JS Interop

Interfacing with JavaScript from Onyx is easy thanks to the core.js package. It was inspired from syscall/js, made by the wonderful people over at on the Go team.

The core.js package abstracts away the details of managing references to JS values from Onyx, so you are able to write code that uses JS values without caring about all the internal details.

For example, here is a simple program that runs on a web browser. It creates a new button element, add a click event handler that will call an Onyx function, then adds the button to the page.

use core.js

main :: () {
    // Lookup the document object in the global scope (i.e. window).
    document := js.Global->get("document");

    // Call createElement to make a new button, then set the text of the button.
    button := document->call("createElement", "button");
    button->set("textContent", "Click me!");

    // Call addEventListener to handle the `click` event.
    // Use js.func to wrap an Onyx function to be available from JS.
    button->call("addEventListener", "click", js.func((this, args) => {
        js.Global->call("alert", "Hello from Onyx!");

        return js.Undefined;

    // Call appendChild on the body to insert the button on the page.
    document->get("body")->call("appendChild", button);

While compiling this program, be sure to add the -r js flag, as it specifies you are targeting a JS runtime.

onyx build -o app.wasm -r js program.onyx

This will generate two files, app.wasm and app.wasm.js. The .js file exists to allow you to load and call your Onyx code from JS. Here is a simple HTML page that will load the JS and start the program, which will in turn call main.

        <title>Onyx program</title>
        <script type="module">
            import Onyx from "/app.wasm.js"
            let app = await Onyx.load("/app.wasm")
            app.start()  // Bootstrap program and call main

Load this in your favorite web browser from a local web server and you should see a button on the page. Click it to test the program!

Some internal details

There are some nuances that are worth mentioning about how this library is currently setup.

The .start() method does start the program and invoke your main function, but it also does a little more. It also bootstraps the standard library, preparing buffers and allocators used by most Onyx programs. For this reason, even if you are not going to do anything in your main program and solely want to use Onyx as auxiliary to your main code, you still need to call the .start() method; just leave the main procedure empty.

When you want to invoke a specific Onyx function from JS, you have to do two things. First, the procedure you wish to call has to have the following signature: (js.Value, [] js.Value) -> js.Value. The first argument is the this implicit parameter. The second argument is a slice of js.Values that are the actual arguments. Here is a simple add procedure using this signature.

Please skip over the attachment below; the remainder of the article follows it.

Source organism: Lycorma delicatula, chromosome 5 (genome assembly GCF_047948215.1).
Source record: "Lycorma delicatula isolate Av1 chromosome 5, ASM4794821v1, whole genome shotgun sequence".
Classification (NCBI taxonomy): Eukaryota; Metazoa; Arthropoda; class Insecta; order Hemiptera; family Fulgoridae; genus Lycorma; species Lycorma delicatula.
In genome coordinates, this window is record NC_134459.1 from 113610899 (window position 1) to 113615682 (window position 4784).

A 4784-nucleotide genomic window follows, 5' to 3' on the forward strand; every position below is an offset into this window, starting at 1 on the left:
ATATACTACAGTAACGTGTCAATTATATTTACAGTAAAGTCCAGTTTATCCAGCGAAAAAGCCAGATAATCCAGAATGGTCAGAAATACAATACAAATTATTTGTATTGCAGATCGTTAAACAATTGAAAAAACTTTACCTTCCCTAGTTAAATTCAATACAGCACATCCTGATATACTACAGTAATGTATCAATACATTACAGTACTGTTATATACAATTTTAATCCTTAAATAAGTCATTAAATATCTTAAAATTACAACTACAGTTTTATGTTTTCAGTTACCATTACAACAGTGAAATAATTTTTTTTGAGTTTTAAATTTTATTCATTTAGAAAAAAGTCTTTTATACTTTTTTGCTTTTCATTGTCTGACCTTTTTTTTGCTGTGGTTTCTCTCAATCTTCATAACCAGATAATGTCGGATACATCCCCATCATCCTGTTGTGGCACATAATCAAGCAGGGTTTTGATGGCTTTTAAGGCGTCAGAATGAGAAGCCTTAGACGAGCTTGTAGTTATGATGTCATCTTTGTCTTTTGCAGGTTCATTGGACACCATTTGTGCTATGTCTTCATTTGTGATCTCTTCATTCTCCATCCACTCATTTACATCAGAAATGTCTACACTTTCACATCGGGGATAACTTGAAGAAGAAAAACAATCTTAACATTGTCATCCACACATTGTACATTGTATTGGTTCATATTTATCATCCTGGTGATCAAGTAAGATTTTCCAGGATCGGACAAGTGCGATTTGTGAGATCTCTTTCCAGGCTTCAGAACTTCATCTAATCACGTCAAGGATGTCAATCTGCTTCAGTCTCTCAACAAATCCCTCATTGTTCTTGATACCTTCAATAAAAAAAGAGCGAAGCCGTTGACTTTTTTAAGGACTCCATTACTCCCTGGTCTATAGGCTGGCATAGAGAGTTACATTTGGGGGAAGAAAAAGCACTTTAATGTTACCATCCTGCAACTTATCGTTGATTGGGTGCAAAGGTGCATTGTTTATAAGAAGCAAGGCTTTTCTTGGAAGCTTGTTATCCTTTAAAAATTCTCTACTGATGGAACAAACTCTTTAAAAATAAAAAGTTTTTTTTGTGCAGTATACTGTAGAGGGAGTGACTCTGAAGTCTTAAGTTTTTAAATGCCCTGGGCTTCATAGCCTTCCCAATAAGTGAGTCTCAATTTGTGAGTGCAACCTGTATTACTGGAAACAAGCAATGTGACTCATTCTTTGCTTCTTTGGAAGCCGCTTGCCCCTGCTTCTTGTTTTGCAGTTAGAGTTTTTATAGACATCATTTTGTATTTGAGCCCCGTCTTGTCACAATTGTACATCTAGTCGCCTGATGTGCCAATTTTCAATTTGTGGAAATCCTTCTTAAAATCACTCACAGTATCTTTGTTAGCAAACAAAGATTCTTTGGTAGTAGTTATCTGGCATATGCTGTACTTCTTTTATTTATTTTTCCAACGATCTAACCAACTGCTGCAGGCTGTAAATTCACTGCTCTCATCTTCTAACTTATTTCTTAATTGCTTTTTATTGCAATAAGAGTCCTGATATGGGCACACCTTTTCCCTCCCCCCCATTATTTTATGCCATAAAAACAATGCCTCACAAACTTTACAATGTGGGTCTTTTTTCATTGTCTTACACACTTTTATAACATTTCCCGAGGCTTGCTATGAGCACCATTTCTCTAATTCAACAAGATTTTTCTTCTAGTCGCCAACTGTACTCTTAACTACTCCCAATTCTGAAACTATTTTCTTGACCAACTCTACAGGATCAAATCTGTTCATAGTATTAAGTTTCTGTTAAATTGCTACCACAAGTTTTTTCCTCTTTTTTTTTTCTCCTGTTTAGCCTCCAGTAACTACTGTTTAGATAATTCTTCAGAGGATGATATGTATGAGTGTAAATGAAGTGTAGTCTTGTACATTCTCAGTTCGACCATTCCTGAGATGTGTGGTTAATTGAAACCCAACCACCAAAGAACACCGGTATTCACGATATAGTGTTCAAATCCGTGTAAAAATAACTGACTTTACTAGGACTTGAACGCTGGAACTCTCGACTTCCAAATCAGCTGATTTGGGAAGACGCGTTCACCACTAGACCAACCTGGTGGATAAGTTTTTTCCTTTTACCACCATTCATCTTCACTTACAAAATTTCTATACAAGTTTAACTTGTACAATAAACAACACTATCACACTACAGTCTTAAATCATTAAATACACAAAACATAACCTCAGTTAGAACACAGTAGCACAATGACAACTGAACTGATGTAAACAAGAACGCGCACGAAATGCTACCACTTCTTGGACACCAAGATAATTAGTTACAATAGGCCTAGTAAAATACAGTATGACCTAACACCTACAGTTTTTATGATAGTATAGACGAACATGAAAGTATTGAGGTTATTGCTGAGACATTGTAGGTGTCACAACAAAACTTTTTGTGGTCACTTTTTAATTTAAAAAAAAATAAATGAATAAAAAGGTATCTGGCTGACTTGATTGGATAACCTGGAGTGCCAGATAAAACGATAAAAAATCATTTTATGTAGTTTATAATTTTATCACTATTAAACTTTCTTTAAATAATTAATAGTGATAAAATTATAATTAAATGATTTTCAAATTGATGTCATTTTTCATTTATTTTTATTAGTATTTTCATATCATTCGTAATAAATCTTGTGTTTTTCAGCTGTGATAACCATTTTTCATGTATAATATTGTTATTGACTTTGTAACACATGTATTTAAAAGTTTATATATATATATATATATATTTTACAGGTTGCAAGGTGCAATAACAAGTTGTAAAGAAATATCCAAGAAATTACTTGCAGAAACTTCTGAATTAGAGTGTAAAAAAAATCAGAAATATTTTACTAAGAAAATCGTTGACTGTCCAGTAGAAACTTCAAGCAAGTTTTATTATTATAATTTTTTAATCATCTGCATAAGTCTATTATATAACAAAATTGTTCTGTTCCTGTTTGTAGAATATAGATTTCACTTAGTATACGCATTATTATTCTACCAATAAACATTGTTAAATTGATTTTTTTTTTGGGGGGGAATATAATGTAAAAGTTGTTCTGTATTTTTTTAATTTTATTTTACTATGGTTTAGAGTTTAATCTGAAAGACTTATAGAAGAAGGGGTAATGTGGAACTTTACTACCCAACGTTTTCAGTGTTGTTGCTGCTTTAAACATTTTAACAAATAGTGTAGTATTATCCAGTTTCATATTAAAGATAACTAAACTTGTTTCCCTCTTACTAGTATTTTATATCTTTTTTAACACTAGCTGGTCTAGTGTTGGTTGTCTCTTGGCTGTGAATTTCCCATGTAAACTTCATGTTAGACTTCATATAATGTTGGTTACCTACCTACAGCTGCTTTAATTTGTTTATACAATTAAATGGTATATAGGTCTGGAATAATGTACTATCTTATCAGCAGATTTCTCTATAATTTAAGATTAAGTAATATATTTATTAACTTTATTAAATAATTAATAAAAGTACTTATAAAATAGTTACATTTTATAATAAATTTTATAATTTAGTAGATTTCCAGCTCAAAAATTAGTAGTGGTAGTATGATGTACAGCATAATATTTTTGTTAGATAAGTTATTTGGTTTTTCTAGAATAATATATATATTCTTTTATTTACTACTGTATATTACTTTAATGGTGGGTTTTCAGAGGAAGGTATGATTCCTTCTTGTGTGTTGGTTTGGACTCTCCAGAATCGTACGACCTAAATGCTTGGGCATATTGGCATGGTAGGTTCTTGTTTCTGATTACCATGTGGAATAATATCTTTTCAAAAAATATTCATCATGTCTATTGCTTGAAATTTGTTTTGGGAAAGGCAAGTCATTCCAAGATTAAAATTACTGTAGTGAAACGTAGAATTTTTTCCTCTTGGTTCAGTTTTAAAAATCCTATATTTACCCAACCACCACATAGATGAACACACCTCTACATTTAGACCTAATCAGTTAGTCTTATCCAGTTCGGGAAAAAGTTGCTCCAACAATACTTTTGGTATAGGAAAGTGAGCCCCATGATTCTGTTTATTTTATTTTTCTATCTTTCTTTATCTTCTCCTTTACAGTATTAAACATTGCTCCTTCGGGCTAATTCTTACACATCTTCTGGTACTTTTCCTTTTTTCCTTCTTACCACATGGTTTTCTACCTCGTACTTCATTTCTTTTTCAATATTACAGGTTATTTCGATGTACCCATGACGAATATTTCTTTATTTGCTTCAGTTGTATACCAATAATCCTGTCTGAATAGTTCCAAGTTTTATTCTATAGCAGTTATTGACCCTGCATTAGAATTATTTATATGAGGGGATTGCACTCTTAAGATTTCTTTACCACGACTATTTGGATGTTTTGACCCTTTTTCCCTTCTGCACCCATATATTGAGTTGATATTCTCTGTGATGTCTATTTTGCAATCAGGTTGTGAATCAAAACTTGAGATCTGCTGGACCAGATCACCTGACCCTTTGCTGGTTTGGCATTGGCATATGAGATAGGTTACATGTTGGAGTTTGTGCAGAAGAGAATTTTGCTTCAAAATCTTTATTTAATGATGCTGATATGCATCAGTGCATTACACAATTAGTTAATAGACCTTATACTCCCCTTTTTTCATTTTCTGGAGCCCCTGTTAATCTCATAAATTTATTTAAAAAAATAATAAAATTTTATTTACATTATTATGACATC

use core.js

add :: (this: js.Value, args: [] js.Value) -> js.Value {
    a := args[0]->as_int() ?? 0;
    b := args[1]->as_int() ?? 0;

    res := js.Value.from(a + b);

    return res;

Second, export the procedure from Onyx using the #export directive.

#export "add" add

Then, you can use the .invoke() method to invoke the procedure with an arbitrary number of arguments.

app.invoke("add", 123, 456); // Returns 579

As a slight aid, if you forget to call .start(), .invoke() will automatically call it for you the first time. So, if you use invoke and are wondering why the main of your procedure is executing, you likely forgot to call start.

Understanding the API

The API provided by core.js is a very thin wrapper around normal JS operations. The best way to understand it is to understand what each of the methods does in JS. Once you understand how each JS operation maps to the corresponding Onyx method, it is relatively easy to translate JS code into Onyx.


Creates a new empty object. Equivalent of writing {} in JS.


Creates a new empty array. Equivalent of writing [] in JS.


Converts an Onyx value into a JS value, if possible.

Value.as_bool, Value.as_float, Value.as_int, Value.as_str

Convert a JS value into an Onyx value, if possible.


Returns the type of the JS value. Similar to typeof in JS, but it has sensible semantics.


Calls a method on an object, passing the object as the this argument. x->call("y", "z") is equivalent to x.y("z") in JS.


Invokes a function, passing null as the this argument. x->invoke("y") is equivalent to x("y") in JS.


Invokes the delete operator from JS on the property of the object.


Invokes the new operator on the value.


x->get("y") is equivalent to writing x.y in JS.


x->set("y", 123) is equivalent to writing x["y"] = 123 in JS.


Shorthand for x->get("length")->as_int() ?? 0, since this operation is so common.


x->index(y) is equivalent to writing x[y] in JS.


x->instance_of(y) is equivalent to writing x instanceof y in JS.


Returns true if two values are equal.


Returns if the value contained is null.


Returns if the value contained is undefined.


Returns if the value contained is NaN.


Return true if the value is considered "truthy" under JS's semantics.


Removes the value from the tracked pool of objects, so it will not automatically be freed.


Frees the JS value being stored. After calling this the value should not be used anymore.

Defining your own JS module

This documentation will be coming soon!